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"The Wedge Project" by Andrew Rice

Poll Results: How do you generally hit a 50 yard wedge shot from a nice lie to a pin with green to work with and no trouble in front?

 
  • 25% (4)
    Send it in low with spin.
  • 68% (11)
    Send it in higher and softer.
  • 6% (1)
    Bump and run.
  • 0% (0)
    I just hope to make contact.
16 Total Votes  
post #1 of 19
Thread Starter 

I recently purchased The Wedge Project and wanted to write up summary on it for everyone here. This is a 50 minute instructional video download on what Mr. Rice sees as the ideal technique for hitting the 50 yard wedge shot.  It is low launching high spin wedge shots using a shallow angle of attack. I will try to give a brief summary of the instructional video and will leave the technique itself and a good portion of the information for those who would wish to purchase it.

 

Rice notes that what can make this low launching high spin shot difficult is the turf interaction. Ideally a more shallow angle of attack will help alleviating turf disturbance with these shots.

 

He also mentions that in the short game, lag is not a really good thing and that you need to lose lag in the downswing. I take it as the wrists start breaking down earlier than in a full swing coming into impact. They should not over extend at any point and he notes that lag should not really increase starting in the downswing. I wish he would have explained this a little more though. There is another thing that I am pondering a little bit with this. Does there need to be and almost conscious effort to hold off right wrist extension (or maintain a firm more feeling) in this sort of swing? He also mentioned that he uses a 58 degree wedge to hit this shots which I also found interesting. I will get into that next.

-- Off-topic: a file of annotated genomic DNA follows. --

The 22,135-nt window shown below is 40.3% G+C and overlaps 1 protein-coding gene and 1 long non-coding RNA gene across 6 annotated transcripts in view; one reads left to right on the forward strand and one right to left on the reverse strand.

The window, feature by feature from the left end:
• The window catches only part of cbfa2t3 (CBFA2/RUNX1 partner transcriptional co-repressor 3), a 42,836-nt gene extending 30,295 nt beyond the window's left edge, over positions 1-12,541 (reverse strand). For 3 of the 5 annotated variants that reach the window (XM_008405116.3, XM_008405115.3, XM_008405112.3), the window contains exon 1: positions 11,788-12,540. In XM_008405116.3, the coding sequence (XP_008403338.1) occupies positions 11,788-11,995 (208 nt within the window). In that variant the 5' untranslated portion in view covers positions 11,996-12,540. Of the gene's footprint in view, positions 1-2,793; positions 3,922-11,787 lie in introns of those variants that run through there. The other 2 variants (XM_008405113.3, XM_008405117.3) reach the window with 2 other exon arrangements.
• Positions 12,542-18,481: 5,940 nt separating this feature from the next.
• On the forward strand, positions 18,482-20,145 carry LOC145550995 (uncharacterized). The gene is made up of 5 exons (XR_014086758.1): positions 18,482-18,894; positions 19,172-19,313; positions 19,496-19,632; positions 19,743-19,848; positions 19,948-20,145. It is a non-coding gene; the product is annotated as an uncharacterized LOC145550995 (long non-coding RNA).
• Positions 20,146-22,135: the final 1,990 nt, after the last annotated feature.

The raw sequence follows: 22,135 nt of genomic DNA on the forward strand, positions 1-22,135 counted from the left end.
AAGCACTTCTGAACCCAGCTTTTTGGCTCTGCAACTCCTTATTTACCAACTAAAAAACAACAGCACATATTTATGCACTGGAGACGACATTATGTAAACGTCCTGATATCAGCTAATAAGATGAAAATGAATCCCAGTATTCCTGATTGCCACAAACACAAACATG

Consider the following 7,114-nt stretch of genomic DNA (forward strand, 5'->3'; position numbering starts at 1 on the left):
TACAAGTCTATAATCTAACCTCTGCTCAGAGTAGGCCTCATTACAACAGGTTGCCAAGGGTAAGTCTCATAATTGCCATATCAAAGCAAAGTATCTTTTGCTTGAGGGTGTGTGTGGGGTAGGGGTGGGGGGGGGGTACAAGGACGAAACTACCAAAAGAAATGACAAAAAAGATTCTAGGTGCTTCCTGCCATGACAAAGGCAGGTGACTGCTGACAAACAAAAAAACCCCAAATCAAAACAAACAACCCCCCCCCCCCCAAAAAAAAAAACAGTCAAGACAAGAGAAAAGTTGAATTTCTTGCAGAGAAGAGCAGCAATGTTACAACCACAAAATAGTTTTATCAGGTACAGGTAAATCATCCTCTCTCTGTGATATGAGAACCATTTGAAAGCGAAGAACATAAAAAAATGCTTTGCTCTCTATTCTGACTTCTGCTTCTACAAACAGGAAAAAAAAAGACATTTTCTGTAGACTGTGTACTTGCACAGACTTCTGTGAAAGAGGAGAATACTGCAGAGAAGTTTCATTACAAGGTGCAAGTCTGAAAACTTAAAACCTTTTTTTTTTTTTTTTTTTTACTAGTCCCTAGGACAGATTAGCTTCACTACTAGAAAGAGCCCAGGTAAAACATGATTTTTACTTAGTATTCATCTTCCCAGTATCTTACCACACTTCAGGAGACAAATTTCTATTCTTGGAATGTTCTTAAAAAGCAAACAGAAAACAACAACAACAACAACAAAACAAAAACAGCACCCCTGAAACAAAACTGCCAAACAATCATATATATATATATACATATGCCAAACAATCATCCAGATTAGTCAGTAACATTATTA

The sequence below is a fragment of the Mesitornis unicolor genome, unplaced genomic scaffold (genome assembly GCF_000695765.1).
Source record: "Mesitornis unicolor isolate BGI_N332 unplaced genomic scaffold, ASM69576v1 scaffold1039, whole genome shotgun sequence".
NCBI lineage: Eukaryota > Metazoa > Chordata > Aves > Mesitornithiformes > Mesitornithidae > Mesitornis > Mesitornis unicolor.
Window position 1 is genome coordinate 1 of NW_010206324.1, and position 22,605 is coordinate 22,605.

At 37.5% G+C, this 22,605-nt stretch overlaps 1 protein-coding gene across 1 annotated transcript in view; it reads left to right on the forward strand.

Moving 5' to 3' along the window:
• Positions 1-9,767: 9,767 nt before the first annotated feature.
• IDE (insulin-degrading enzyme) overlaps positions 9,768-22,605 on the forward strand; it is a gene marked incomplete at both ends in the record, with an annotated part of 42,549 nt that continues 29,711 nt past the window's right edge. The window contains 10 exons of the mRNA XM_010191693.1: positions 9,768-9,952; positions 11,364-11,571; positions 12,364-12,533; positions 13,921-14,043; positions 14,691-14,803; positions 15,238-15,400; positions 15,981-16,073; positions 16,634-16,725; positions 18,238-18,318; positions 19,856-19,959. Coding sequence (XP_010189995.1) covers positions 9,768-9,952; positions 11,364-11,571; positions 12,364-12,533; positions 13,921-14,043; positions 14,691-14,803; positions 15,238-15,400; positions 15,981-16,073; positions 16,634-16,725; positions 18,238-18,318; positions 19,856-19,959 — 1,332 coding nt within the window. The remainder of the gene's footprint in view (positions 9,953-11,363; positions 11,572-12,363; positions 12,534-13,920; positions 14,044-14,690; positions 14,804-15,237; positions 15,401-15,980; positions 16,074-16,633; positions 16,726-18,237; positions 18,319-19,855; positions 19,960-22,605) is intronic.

The ideal conditions for hitting this shots is with a 40 degree delivered loft and spin loft of 45, Rice states. I agree with this, and it is not really a secret, so I feel fine sharing this. It is something that @iacas has been telling members here for a long time and is verified through TrackMan data. What I think was a bit confusing at first is that he uses a 58 degree wedge to reach these conditions while promoting very little lag in the short game. However, he promotes hitting little draws and talks about the vertical gear effect in these shots, which are both things that will aid in getting a decreased delivered loft. Using a more lofted wedge for these shots will still require a fair amount of forward shaft lean though, and for very good players that may be preferable. I am not so sure that this would be the best thing for the majority of golfers though. The majority in my opinion may be better suited for higher and softer loose feeling pitch shots that use the more of the bounce. He did mention that whatever club you decide to use to reach these impact conditions is fine with him as long as it gets you the result. I think for some of us that this may be a wedge more in the 50-54 lofted range using a bit more bounce and slightly less shaft lean to hit this shot.

 

Something that Rice mentioned which I find interesting is that the grooves of the club face don't really affect spin all that much. According to him it is the milling of the space between the grooves that do, because the golf ball does not really deform enough to grab into the grooves enough on these shots. So if you want to hit the spinner type shot he recommends having a wedge with a milled face. Keeping wedges in clean and nice condition is important as well.

 

He also mentioned that bounce in his opinion may get in the way more with this type of shot than it will help, but that if you need to use the bounce then use it. His thoughts on this are probably and indicator of why many very good players like him will use a more lofted club with more forward shaft lean to take out much of that bounce with these shots. It is important to note that this subject covers really just one type of shot and you should consider the bounce needed to play all the various shots you need with each wedge.